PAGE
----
The particulate composition is fed to the calciner chamber such as by a rotating auger and the composition is moved through the calciner at the rate of about 5 to about 20 feet per hour. A representative method uses means for rotating the calciner which is in an inclined position with the inlet end at a higher elevation than the outlet end or having a rotating reel move the composition through an inclined calciner.

The heating zone of the calciner is heated, such as by use of a gas fed burner, or a series of such burners, to a temperature in the range of about 400 to about 800C, the selected temperature generally depending on the composition of the defluorinating atmosphere. The defluorinating atmosphere is passed countercurrent to the direction of movement of the composition in the calciner and at a flow rate of about 0.5 to about 10 feet per second through the calciner with the volume of atmosphere introduced to the calciner depending on the volume defined by the housing of the calciner. In the calciner, preferably in the cooling zone adjacent to the heating zone of the calciner, the gas flow is constricted to form a region of greater gas velocity than occurs in the remainder of the calciner and this substantilly eliminates any back diffusion of gaseous impurities from the heating zone to the cooling zone of the calciner. As the composition passes through the calciner, it is first preheated in the feeding zone, then heated to an elevated temperature in the heating zone and finally cooled sufficiently in the cooling zone for discharge to the atmosphere without danger of reaction of the composition with the atmpsphere.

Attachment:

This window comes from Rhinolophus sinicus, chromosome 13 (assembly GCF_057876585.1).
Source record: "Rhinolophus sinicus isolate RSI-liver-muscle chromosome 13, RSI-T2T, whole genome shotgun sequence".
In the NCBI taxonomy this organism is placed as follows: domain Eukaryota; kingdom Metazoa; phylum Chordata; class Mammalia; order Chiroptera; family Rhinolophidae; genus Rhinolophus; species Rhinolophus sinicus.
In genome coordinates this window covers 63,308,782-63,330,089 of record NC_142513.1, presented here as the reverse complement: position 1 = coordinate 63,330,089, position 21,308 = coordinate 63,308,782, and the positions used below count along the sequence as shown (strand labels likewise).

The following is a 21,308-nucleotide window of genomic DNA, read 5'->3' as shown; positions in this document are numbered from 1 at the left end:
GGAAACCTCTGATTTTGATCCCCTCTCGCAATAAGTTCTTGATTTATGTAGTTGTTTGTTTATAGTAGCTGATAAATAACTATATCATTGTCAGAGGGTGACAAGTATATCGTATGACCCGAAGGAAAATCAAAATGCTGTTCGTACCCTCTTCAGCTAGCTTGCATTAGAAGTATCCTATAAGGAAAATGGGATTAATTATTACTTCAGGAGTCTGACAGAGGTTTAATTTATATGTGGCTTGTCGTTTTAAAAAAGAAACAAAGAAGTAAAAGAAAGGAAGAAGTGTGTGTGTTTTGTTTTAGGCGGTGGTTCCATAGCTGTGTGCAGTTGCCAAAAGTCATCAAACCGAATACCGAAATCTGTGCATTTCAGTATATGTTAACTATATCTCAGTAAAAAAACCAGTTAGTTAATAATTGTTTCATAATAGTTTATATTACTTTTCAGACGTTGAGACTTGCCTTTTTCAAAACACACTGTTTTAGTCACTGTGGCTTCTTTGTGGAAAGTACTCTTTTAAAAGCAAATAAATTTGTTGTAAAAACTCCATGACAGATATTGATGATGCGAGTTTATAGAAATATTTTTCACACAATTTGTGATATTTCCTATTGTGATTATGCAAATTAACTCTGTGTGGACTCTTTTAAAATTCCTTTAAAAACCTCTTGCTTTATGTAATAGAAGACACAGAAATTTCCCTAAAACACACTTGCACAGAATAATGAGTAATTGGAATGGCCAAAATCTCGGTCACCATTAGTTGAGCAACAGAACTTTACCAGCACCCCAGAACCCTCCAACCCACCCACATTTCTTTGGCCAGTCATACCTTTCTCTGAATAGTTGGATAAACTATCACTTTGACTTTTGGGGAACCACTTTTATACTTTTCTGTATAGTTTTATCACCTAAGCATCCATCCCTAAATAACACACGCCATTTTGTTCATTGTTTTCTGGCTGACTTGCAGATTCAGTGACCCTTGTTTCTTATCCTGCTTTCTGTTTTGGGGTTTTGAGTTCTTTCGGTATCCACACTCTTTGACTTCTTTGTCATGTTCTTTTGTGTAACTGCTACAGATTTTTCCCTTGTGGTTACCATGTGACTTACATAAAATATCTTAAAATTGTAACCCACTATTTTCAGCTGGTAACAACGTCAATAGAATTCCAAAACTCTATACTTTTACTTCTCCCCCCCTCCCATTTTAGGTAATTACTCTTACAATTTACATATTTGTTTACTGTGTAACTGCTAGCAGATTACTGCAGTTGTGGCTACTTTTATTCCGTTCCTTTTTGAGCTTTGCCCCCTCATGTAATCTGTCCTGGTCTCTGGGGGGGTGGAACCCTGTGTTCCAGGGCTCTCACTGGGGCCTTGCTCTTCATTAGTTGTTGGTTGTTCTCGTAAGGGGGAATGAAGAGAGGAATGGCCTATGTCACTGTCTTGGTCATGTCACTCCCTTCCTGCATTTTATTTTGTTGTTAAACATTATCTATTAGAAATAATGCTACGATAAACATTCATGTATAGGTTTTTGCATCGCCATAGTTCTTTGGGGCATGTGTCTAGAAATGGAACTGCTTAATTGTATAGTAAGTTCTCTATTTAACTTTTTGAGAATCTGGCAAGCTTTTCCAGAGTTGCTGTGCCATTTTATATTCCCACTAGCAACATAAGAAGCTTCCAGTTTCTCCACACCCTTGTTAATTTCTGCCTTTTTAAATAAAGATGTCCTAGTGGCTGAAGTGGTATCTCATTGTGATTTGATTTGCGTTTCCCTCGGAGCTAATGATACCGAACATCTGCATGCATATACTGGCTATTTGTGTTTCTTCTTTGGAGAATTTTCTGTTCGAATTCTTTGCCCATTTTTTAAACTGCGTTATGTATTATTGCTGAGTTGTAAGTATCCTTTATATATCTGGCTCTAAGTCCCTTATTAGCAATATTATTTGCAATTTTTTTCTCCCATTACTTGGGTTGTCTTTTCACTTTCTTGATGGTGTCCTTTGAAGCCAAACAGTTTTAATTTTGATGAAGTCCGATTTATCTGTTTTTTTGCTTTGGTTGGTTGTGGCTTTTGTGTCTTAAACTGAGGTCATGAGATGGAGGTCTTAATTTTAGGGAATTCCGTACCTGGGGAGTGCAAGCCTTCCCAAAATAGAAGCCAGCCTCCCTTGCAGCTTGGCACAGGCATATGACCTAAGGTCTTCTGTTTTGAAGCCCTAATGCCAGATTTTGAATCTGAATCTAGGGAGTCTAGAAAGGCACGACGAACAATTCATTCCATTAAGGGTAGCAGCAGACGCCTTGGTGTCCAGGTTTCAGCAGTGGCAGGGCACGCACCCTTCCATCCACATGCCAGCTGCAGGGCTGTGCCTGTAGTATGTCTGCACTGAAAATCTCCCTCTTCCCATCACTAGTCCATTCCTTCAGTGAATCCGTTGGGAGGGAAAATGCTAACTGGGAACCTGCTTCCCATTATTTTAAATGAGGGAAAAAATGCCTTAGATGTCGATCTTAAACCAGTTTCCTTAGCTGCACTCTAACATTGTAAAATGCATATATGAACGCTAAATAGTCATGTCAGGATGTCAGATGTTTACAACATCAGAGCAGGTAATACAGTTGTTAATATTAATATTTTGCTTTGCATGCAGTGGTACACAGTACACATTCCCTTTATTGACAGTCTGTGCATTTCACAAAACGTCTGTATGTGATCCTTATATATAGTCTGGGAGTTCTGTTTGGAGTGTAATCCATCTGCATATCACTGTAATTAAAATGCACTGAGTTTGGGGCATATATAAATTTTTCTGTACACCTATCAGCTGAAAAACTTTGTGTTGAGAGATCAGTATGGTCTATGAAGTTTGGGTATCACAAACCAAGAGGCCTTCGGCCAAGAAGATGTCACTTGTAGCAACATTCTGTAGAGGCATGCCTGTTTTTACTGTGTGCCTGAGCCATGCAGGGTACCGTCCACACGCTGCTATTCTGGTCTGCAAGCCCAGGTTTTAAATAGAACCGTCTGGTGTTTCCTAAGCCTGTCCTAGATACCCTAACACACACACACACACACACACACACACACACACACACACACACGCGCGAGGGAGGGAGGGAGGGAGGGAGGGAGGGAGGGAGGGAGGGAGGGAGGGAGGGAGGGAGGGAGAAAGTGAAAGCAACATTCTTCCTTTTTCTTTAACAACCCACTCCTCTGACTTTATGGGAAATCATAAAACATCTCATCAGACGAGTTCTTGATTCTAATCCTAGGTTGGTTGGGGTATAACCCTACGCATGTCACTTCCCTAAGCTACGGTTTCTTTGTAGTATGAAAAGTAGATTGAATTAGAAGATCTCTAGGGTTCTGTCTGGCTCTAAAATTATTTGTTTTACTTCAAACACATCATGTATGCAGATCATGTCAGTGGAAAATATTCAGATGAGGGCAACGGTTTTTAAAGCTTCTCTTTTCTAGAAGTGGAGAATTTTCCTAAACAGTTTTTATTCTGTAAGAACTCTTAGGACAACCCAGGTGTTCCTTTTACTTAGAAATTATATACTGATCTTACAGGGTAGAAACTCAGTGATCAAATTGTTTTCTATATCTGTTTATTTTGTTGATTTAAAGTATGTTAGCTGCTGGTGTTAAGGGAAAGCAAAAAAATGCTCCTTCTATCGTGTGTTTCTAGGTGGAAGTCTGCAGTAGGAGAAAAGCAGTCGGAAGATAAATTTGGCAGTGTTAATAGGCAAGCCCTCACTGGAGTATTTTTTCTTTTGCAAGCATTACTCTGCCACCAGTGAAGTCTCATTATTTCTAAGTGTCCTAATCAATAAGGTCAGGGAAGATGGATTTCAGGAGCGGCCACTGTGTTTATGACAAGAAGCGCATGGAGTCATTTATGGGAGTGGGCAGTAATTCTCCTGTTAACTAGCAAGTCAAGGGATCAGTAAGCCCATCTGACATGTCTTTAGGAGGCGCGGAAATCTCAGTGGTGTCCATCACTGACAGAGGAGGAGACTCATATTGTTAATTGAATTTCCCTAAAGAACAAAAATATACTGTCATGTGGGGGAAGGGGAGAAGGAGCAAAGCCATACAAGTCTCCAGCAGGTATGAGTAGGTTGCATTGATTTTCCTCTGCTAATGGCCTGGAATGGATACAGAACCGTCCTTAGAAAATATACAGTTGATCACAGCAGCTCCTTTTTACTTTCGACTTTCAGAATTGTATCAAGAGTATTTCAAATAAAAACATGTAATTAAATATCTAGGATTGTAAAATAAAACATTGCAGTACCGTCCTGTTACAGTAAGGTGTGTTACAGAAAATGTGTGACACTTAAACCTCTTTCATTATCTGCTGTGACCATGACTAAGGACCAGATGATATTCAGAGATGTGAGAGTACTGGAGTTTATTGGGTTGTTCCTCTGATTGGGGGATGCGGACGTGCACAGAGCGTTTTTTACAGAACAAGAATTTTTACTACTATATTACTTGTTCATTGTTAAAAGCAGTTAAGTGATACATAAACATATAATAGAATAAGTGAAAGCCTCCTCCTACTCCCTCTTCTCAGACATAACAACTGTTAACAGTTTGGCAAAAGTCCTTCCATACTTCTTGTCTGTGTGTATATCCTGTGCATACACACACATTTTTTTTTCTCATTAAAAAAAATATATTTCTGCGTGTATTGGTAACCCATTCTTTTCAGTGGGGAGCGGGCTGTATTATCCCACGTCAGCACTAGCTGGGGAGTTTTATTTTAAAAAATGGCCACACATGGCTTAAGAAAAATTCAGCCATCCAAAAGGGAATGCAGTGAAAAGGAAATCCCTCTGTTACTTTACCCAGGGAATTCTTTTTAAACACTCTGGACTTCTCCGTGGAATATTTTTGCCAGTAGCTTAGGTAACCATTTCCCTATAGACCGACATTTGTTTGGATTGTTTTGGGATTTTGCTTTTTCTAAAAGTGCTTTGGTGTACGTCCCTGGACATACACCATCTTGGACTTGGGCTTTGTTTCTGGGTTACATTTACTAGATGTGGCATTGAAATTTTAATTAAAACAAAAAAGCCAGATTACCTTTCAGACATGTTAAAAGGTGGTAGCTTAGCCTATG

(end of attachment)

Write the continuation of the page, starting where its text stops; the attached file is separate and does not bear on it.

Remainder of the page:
This invention includes an improvement in a calciner comprising positioning a baffle means in a calciner chamber with one embodiment being the arrangement shown in FIG. 1 which will now be described in detail. The number 10 generally designates a calciner with feeding zone, a heating zone and a cooling zone as shown in FIG. 1 with a cross sectional view being shown in FIG. 2. The calciner has a feeding means for introducing a particulate composition 17 such as a particulate uranium containing composition. One example of the feeding means is a feed pipe 11 which feeds the particulate composition to rotating auger 12 in auger housing 13 sealed in chamber lid 14. Where a thickened slurry is to be introduced into calciner housing 16, an arrangement as set forth in US. Pat. No. 3,579,311 can be employed. Chamber housing 16 defines chamber which receives the particulate composition 17 as it falls from the auger 12. Chamber housing 16 has an outlet 9 for the exit of the controlled atmosphere in the calciner and a heating jacket 18 housing heating means such as gas fired heating elements 44 supplied by gas line 45. The heating jacket 18 surrounds chamber housing 16, has exhaust 43 and generally defines the heating zone as shown in FIG. 1. A series of flights 19 are held together by flight ring 20 and particulate dam 21 which dam is connected to chamber housing 16, and the flights 19 are provided for stirring the composition 17 enabling excellent gas-solids contact in chamber 15 and expediting treatment of composition 17. Dam 21 is in the form of a ring abutting chamber housing 16 and dam 21 serves to temporarily restrain composition 17 in chamber 15 so that it is subjected to a longer treatment in the heating zone. While FIG. 1 shows a calciner incorporating a dam, the dam is not required and can be omitted in wl i c h event flights 19 are connected to housing 16 directly. As shown in FIG. 1, flights l9. flight ring 20 and dam 21 form an integral connected to housing 16 by dam 21 and this unit rotates as housing 16 is rotated by drive means 24 and 24 at each end of the housing 16. This serves to circulate composition 17 to enable gas-solids contact and further accelerate the treatment of composition 17. Baffle means 22 is connected to dam 21 by a series of rods 46 so that the baffle means 22 rotates with the housing 16 in a direction of the arrow 48, and the preferred configurations a baffle means 22 will be described in greater detail when discussing FIGS. 3-5 below. Baffle means 22 serves to restrict the passage of the gaseous atmosphere in the portion of chamber 15 in which the baffle means is located to zone 23. The controlled atmosphere is introduced through inlet 47 and the particulate composition 17 is removed through outlet 25. Chamber outlet 25 and chamber lid 28 are stationary and are connected to chamber housing 16 by an airtight seal 48.